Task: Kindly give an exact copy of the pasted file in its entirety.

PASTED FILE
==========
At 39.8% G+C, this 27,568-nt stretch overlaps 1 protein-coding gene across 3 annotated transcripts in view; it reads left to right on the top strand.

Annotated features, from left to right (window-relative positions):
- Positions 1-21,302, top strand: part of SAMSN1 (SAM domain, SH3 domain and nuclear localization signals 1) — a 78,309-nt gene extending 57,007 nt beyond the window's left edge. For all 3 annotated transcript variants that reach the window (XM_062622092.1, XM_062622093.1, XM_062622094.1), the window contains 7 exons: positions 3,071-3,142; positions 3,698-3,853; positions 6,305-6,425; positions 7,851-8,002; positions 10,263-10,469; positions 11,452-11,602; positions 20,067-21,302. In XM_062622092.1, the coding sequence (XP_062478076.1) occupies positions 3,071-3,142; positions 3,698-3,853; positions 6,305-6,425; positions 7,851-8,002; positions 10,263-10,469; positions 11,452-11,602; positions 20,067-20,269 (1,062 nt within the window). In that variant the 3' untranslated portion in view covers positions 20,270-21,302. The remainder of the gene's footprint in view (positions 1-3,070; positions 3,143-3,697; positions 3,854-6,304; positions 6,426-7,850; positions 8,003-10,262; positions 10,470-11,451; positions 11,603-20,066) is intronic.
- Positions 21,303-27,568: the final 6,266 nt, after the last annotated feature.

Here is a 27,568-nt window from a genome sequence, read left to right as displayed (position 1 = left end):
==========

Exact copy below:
At 39.8% G+C, this 27,568-nt stretch overlaps 1 protein-coding gene across 3 annotated transcripts in view; it reads left to right on the top strand.

Annotated features, from left to right (window-relative positions):
- Positions 1-21,302, top strand: part of SAMSN1 (SAM domain, SH3 domain and nuclear localization signals 1) — a 78,309-nt gene extending 57,007 nt beyond the window's left edge. For all 3 annotated transcript variants that reach the window (XM_062622092.1, XM_062622093.1, XM_062622094.1), the window contains 7 exons: positions 3,071-3,142; positions 3,698-3,853; positions 6,305-6,425; positions 7,851-8,002; positions 10,263-10,469; positions 11,452-11,602; positions 20,067-21,302. In XM_062622092.1, the coding sequence (XP_062478076.1) occupies positions 3,071-3,142; positions 3,698-3,853; positions 6,305-6,425; positions 7,851-8,002; positions 10,263-10,469; positions 11,452-11,602; positions 20,067-20,269 (1,062 nt within the window). In that variant the 3' untranslated portion in view covers positions 20,270-21,302. The remainder of the gene's footprint in view (positions 1-3,070; positions 3,143-3,697; positions 3,854-6,304; positions 6,426-7,850; positions 8,003-10,262; positions 10,470-11,451; positions 11,603-20,066) is intronic.
- Positions 21,303-27,568: the final 6,266 nt, after the last annotated feature.

Here is a 27,568-nt window from a genome sequence, read left to right as displayed (position 1 = left end):